Art therapy can be a useful form of treatment for both in-office and individual outpatient therapy via telehealth. Here are a few ways in which art therapy can be helpful:
- Non-verbal expression: Art therapy can allow you to express your thoughts and emotions without having to rely solely on verbal communication. This can be especially helpful if you have difficulty putting your feelings into words, or if you feel uncomfortable talking about certain experiences or emotions.
- Relaxation and stress reduction: Engaging in art-making activities can be a calming and meditative experience, which can help to reduce stress and anxiety.
- Creative problem solving: Art therapy can help you tap into your creativity and approach problems or challenges in a new and creative way. This can be especially helpful if you feel stuck or overwhelmed in your current situation.
- Self-reflection and insight: The art-making process can provide individuals with an opportunity for self-reflection and introspection, which can lead to greater self-awareness and insight into their thoughts and emotions.
- Rapport building with a therapist: Engaging in art therapy can also help to build a stronger therapeutic alliance between you and your therapist, as it provides an opportunity to collaborate and work together in a creative way.
Telehealth and art therapy
In telehealth, art therapy can be adapted to use virtual tools such as digital painting, drawing apps or even by working with materials available in your home. Your therapist can guide you through the process and facilitate discussion and reflection around your artwork. Overall, art therapy can be a valuable addition to individual outpatient therapy via telehealth, as it provides a unique and creative way to approach therapy and can support mental health and well-being.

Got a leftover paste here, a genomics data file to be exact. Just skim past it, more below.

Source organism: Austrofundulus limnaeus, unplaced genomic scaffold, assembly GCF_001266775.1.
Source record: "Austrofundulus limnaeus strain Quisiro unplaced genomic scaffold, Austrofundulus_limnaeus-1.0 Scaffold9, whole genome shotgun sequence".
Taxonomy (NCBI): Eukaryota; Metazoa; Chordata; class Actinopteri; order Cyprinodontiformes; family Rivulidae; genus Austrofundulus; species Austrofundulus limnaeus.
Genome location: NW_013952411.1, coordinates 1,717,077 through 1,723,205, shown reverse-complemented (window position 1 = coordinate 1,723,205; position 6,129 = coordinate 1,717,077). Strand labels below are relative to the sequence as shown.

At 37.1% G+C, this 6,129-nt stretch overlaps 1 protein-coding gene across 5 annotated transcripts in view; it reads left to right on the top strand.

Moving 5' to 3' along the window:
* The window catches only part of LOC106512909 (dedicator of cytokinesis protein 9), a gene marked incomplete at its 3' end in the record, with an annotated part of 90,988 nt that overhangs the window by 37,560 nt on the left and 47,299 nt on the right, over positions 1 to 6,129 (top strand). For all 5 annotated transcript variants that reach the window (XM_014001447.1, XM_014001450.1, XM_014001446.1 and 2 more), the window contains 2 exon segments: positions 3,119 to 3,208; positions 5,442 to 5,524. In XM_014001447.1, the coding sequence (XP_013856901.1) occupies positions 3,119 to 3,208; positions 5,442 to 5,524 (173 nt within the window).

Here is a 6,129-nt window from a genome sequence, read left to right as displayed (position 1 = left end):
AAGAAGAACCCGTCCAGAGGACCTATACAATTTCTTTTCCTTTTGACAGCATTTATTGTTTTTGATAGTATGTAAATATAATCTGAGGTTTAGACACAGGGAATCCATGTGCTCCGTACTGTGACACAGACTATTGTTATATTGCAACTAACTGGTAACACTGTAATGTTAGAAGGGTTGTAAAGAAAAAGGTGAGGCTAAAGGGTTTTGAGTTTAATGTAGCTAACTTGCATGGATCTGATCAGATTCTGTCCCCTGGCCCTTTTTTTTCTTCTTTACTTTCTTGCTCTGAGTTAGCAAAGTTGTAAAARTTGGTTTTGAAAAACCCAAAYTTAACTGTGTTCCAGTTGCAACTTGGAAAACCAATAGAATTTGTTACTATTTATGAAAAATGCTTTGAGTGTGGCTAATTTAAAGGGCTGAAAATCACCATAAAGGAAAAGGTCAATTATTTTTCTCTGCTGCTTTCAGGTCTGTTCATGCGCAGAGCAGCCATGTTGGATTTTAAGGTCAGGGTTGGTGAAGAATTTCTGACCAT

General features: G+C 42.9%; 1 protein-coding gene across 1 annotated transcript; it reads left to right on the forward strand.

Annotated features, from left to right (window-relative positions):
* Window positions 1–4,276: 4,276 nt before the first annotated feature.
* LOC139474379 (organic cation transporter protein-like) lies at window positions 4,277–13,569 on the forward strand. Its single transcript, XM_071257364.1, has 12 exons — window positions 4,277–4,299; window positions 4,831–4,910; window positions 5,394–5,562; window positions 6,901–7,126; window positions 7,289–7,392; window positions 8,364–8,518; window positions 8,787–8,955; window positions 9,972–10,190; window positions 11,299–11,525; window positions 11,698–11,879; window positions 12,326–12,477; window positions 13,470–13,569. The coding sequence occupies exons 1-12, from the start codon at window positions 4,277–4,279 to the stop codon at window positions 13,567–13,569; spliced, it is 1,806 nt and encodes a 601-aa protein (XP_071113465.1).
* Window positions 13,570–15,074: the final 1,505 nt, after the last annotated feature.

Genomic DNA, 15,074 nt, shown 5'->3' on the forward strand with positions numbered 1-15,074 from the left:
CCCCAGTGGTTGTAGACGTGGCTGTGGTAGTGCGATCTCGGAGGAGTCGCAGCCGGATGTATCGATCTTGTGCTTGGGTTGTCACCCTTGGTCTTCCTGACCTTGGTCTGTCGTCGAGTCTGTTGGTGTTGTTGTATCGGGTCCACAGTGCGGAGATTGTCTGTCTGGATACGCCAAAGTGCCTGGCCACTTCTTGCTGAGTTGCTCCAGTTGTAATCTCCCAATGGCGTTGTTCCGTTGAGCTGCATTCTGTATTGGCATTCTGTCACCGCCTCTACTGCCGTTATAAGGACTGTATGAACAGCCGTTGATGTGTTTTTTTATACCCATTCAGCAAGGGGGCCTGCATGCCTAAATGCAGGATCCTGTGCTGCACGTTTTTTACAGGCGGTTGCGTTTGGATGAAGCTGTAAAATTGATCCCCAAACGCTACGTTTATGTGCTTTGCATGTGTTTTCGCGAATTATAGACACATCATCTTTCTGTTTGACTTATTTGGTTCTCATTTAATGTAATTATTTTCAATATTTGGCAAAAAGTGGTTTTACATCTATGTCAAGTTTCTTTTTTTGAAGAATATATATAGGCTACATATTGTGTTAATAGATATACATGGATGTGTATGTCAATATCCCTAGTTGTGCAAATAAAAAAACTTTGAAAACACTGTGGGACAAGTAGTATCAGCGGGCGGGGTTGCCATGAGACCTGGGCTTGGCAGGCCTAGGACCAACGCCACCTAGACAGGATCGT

How does art therapy work?
During an art therapy session, your therapist will provide art therapy directives—prompts or guidelines—to guide you in creating artwork that can help you explore your emotions, thoughts and behaviors. These directives can be tailored to meet your specific needs and they can take many different forms depending on your therapy goals.
Here are some examples of art therapy directives:
- Self-Portrait: Create a self-portrait using any medium you prefer. The portrait should include visual representations of how you see yourself, including strengths, weaknesses, emotions and aspirations.
- Emotion Collage: Create a collage using images and materials that represent your current emotional state. This can be a way for you to express your emotions and explore the factors that are contributing to your feelings.
- Mandala Drawing: Draw a mandala, a circular pattern that represents the universe in many spiritual traditions. You can use colors and shapes that represent different aspects of your life and inner world.
- Gratitude Jar: Create a jar and decorate it. Then, write down things that you are grateful for on slips of paper and put them in the jar. This can be a way to help you focus on positive aspects of your life and build resilience.
- Storytelling: Create a storybook using pictures or mixed media. The story can be autobiographical or fictional and can help you explore your experiences and emotions.
- Body Mapping: Draw an outline of your body and then fill it in with colors or images that represent your physical or emotional experiences. This can be a way for you to explore your relationship with your body and identify areas of tension or discomfort.
These are just a few examples of art therapy directives. Art therapists may use a wide range of prompts and activities to help explore your thoughts and emotions through art.
If you are interested in exploring art therapy options, we encourage you to get in touch. We have a variety of therapists who offer art therapy in-office and through telehealth.